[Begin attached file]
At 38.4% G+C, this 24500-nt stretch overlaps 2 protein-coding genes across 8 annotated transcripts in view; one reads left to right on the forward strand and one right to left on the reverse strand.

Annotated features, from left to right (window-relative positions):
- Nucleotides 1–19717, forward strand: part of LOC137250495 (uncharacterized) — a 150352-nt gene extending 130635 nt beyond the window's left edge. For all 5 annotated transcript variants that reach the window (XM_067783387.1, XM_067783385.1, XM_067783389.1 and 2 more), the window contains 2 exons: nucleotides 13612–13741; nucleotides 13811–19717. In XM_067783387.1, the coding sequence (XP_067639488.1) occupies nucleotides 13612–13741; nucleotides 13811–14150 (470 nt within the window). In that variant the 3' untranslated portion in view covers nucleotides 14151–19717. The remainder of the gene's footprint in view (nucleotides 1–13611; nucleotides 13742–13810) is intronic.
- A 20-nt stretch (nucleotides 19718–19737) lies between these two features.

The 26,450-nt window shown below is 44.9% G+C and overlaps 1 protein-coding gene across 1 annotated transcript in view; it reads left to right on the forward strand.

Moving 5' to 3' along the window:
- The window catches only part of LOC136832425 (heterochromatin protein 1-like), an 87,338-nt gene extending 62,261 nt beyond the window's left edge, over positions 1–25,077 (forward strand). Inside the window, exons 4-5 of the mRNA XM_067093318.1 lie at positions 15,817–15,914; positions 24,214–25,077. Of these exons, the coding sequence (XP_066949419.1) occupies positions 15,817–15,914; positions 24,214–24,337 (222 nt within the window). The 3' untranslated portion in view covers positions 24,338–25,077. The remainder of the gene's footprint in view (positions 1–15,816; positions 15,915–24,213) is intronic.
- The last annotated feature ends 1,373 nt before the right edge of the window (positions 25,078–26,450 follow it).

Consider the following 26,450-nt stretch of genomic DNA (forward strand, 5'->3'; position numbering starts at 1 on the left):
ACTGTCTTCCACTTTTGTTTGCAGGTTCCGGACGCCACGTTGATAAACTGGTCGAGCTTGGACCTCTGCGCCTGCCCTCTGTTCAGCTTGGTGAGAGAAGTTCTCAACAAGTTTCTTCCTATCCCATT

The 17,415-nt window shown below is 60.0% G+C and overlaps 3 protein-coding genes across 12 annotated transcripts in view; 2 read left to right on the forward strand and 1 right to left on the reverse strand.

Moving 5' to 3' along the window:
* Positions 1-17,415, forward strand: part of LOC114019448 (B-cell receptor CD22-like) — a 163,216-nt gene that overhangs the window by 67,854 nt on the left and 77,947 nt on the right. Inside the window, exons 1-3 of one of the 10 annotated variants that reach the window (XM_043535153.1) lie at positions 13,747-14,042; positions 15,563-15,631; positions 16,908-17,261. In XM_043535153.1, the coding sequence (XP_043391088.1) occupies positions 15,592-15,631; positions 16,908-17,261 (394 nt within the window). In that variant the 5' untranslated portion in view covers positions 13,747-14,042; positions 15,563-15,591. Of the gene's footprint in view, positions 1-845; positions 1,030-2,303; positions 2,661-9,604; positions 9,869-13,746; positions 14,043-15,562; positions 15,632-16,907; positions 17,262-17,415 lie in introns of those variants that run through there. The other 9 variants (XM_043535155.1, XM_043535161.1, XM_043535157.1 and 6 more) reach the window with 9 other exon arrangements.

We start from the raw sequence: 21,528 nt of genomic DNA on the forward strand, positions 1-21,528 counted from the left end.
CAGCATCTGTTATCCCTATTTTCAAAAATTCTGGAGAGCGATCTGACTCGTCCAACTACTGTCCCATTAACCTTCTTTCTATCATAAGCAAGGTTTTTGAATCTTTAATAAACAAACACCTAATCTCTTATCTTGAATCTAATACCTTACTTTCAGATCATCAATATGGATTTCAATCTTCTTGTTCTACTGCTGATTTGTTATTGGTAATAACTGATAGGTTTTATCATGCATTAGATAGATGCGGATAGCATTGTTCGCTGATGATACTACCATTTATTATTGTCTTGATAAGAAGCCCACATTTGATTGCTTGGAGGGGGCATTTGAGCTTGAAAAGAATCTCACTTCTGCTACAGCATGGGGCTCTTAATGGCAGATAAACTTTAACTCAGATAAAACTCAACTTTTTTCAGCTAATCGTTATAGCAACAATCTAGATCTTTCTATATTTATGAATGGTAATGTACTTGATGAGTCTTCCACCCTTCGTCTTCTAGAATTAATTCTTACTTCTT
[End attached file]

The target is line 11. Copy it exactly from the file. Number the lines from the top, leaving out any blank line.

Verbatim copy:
The 17,415-nt window shown below is 60.0% G+C and overlaps 3 protein-coding genes across 12 annotated transcripts in view; 2 read left to right on the forward strand and 1 right to left on the reverse strand.